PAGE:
Claire Perez has spent more than a year fighting for broadband for her neighborhood in West Dryden, which is just over 1/2-mile from the nearest Time Warner Cable customer. She talked with the Innovation Trail last March about her plight. Despite endless rounds of petitioning the cable operator to extend service, the company would only quote “go-away” prices ranging from $23,000-54,000 to wire her neighborhood and home. Perez, and others like her, may be among the biggest beneficiaries of the broadband expansion program if they are near a Time Warner Cable service area. (3 minutes)
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The specifics:

$24,010 The Smithville Project
This project with Haefele TV Inc. will serve the Southern Tier region. The Smithville project will build fiber optic cable utilizing existing infrastructure. The network will pass 350 homes and provide broadband service with speeds of 7 Mbps download and 1.5 Mbps upload to approximately 100 new subscribers.

$114,015 Ovid and Romulus Broadband Project
This project with Trumansburg Telephone Company will serve the Finger Lakes region. The Ovid and Romulus Broadband Project will provide broadband to unserved areas in company territory in the towns of Ovid and Romulus. This project will enable 110 customers in this area that have no availability to any type of broadband services to obtain high-speed Internet service. The project will also offer discounts on subscription fees, free training and email addresses.

$200,000 Connect Thurman White Space Project
This project with Warren County Economic Development Corporation will serve the Capital District region. Through a public/private partnership, the Thurman White Space project will provide broadband access to 89 households in the northeast area of the Town of Thurman. The Town of Thurman will also offer economically disadvantaged residents access to public computers and enhanced digital literacy training.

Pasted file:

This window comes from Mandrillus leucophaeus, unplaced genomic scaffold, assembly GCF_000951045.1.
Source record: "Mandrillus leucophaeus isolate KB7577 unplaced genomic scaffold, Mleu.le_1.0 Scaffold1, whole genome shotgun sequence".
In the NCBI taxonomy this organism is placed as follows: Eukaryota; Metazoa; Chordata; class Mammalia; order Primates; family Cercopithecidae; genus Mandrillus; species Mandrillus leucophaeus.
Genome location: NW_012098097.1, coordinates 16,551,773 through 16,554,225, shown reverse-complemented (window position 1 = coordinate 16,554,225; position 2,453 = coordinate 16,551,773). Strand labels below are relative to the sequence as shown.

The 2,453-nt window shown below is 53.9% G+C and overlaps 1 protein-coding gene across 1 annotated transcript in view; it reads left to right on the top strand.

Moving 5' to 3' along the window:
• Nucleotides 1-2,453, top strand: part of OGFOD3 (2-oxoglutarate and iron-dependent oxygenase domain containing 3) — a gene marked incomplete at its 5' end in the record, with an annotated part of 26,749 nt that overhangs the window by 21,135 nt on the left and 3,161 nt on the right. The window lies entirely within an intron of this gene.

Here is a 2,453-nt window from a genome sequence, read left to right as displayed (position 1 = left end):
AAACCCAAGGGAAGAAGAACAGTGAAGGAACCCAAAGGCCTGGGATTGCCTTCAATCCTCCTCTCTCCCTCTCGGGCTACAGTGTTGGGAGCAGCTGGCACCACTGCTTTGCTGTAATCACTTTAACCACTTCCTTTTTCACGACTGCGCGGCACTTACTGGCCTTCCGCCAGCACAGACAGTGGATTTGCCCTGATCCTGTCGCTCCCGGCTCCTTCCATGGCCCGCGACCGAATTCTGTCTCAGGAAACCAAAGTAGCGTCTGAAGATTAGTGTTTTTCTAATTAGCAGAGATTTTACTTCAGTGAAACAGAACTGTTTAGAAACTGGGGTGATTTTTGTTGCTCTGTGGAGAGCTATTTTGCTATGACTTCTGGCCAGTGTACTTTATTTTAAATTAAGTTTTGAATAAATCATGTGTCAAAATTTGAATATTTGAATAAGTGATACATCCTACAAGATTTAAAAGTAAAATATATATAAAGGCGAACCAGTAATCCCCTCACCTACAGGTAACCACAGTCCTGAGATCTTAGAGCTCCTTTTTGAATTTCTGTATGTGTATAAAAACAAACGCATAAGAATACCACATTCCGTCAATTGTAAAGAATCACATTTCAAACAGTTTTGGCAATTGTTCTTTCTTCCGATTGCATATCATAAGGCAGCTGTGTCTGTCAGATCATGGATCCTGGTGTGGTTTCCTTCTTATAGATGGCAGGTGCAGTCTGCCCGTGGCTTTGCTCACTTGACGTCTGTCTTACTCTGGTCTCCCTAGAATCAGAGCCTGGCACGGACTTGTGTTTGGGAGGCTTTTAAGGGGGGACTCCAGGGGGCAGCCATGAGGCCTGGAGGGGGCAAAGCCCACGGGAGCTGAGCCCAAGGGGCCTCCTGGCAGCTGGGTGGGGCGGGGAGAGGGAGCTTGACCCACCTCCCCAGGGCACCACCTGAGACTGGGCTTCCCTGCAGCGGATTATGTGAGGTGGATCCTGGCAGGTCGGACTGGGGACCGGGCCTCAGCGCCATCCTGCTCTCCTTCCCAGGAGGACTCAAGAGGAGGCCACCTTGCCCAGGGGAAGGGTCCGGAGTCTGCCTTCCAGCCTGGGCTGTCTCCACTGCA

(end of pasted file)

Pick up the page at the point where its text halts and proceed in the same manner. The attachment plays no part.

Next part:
$557,000 Essex County Broadband Service Expansion
This project will serve the North Country region. The Essex County Broadband Service Expansion project will provide high-speed broadband service to households that do not have access within the Towns of Jay and Wilmington, passing 1,900 households. The project will also provide digital video services and potentially a competitive telephone service.

$558,940 Otsego County Wireless Network
This project with the County of Otsego IDA will serve the Mohawk Valley region. The Otsego County Wireless Network will partner with a last-mile provider to leverage a county-wide, open access fiber backbone to deploy last-mile, wireless broadband to 24 towns, 9 villages and 1 city in Otsego County, serving approximately 28,000 households, 4,500 businesses and 300 community anchor institution locations. The wireless network will also be made available to any viable organization or service provider that wishes to use it.

$572,000 Hamilton and Herkimer Counties Broadband
The Broadband 1 project with Newport Telephone Company is a multi-region project serving the North Country and Mohawk Valley regions. The project will leverage existing infrastructure to provide broadband service to 230 residents, businesses and community anchor institutions in Hamilton and Herkimer Counties. The project will also enhance emergency services for both counties.

$672,452 Southern Tier Broadband
This project with the Southern Tier West Development Foundation will serve the Western region. The project will expand access to broadband service and increase broadband speeds through a WiMAX (Worldwide Interoperability for Microwave Access) system to towns and villages in the counties of Chautauqua, Allegany, Cattaraugus, and Erie County, passing more than 41,000 households. The project will also partner with local medical clinics to enhance electronic medical records and upgrade hardware and software at libraries in Chautauqua, Cattaraugus, Allegany, Steuben, and Chemung Counties.

$800,000 Allegany County Broadband
This project with Allegany County will serve the Western New York region. The Allegany County Broadband project will create a county-wide platform for providing access to an existing network, delivering broadband to 28 local communities and 17,440 households in Allegany County that are currently without broadband service.

$976,426 Lyon Mountain Broadband
This project with Slic Network Solutions will serve the North Country region. The Lyon Mountain Broadband Project will provide high-speed, low-cost broadband service in the Community of Lyon Mountain to 527 households, utilizing fiber-to-the-home technology. In addition this network will also deliver telephone service, IPTV service, and advance business services over the fiber.